Commercial fishing operators are pointing the finger at their recreational counterparts as the Government looks to cut paua quotas in the Marlborough Sounds.
Commercial paua fisherman Dave Proctor is gutted his paua quota could be cut by between 40 and 60 per cent, and he wants to be compensated.
A reduced quota of 60 per cent is only being applied to commercial operators in the area which has angered some, but scientists say there may be another cause.
Source: 1 NEWS
"I still have a boat to maintain and all the other stuff, I still pay quota levies, so yeah, it definitely hurts," he told ONE News.
The proposed quota clampdown is in response to declining paua stocks in the upper South Island.
The ban will apply only to commercial operators and Mr Proctor is angry the Government is not targeting recreational catchers as well, despite an official report admitting they were part of the problem.
"It shouldn't be just the commercial fisherman, just because we make a living out of it," he said.
But scientists believe the forest industry is also to blame for dwindling paua stocks, with sediment from commercial operations polluting waterways and killing a large seaweed called kelp that's vital to the growth of paua.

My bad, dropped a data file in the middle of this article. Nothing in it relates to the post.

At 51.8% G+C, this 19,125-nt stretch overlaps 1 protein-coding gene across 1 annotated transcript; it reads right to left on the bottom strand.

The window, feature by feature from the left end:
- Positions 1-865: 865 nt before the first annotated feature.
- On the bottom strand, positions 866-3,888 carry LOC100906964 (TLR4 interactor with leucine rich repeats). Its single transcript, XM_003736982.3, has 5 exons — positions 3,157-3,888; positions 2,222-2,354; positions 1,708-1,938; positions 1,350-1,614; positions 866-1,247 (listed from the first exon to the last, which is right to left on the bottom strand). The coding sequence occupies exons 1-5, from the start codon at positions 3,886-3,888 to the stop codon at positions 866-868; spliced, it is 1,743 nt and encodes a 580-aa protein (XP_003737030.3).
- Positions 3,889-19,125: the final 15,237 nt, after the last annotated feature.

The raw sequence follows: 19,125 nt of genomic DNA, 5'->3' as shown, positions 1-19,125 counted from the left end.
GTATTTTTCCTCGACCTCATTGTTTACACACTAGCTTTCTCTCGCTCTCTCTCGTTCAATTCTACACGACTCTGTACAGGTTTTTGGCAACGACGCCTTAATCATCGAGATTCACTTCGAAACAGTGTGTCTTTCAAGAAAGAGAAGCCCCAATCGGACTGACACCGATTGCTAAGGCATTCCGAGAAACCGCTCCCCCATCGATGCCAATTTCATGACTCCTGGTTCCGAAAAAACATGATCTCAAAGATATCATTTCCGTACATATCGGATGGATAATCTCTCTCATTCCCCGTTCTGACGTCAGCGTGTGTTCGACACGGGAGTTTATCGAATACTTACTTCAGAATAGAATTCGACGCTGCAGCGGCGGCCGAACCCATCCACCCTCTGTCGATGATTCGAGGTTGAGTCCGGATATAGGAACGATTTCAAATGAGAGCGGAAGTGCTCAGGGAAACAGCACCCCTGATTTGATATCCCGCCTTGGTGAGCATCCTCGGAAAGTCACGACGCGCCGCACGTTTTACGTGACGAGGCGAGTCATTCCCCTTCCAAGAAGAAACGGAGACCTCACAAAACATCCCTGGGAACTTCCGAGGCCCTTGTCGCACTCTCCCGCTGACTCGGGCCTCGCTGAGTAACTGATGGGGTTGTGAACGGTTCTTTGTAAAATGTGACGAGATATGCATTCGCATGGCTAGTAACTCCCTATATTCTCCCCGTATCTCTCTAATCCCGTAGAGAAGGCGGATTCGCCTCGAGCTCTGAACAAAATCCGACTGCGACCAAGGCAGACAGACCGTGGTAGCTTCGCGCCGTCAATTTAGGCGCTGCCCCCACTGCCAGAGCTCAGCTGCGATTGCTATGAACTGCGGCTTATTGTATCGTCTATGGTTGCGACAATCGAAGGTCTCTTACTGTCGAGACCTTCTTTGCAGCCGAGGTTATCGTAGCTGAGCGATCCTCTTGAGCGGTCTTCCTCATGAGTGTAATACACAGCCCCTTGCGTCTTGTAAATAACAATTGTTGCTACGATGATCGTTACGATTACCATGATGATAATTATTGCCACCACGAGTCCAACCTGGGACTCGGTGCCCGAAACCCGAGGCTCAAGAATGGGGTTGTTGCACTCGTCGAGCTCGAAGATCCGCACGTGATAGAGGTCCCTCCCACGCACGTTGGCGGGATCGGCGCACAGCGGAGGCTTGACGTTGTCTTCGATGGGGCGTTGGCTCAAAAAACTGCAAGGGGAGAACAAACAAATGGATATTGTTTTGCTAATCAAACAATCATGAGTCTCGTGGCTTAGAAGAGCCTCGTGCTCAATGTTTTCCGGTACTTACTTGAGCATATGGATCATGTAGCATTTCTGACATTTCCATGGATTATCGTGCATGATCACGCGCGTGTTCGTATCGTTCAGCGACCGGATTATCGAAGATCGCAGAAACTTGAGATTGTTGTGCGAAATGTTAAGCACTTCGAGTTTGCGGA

"Sediment makes water muddy. Sediment makes it hard for kelp to grow. Sediment gets in the guts of paua, they don't grow so well, so they're stunted," said Katherine Short, Terra Moana researcher.
The forestry industry says it's not the primary cause of sedimentation, but it still wants to work with local authorities to mitigate the effects of their operations.
Local iwi won't be affected by the proposed cuts, but they're disappointed some are abusing the system.
"Unfortunately there's a whole lot of citizens in New Zealand who don't have to worry about that because they have this automatic right to go down, take what they can," said Richard Bradley, Rangitane iwi spokesman.
Mr Proctor says there are nowhere near enough ministry fisheries officers and it's too big an area to police.
Marlborough has also taken another hit with the Government banning scallop fishing for the coming season too.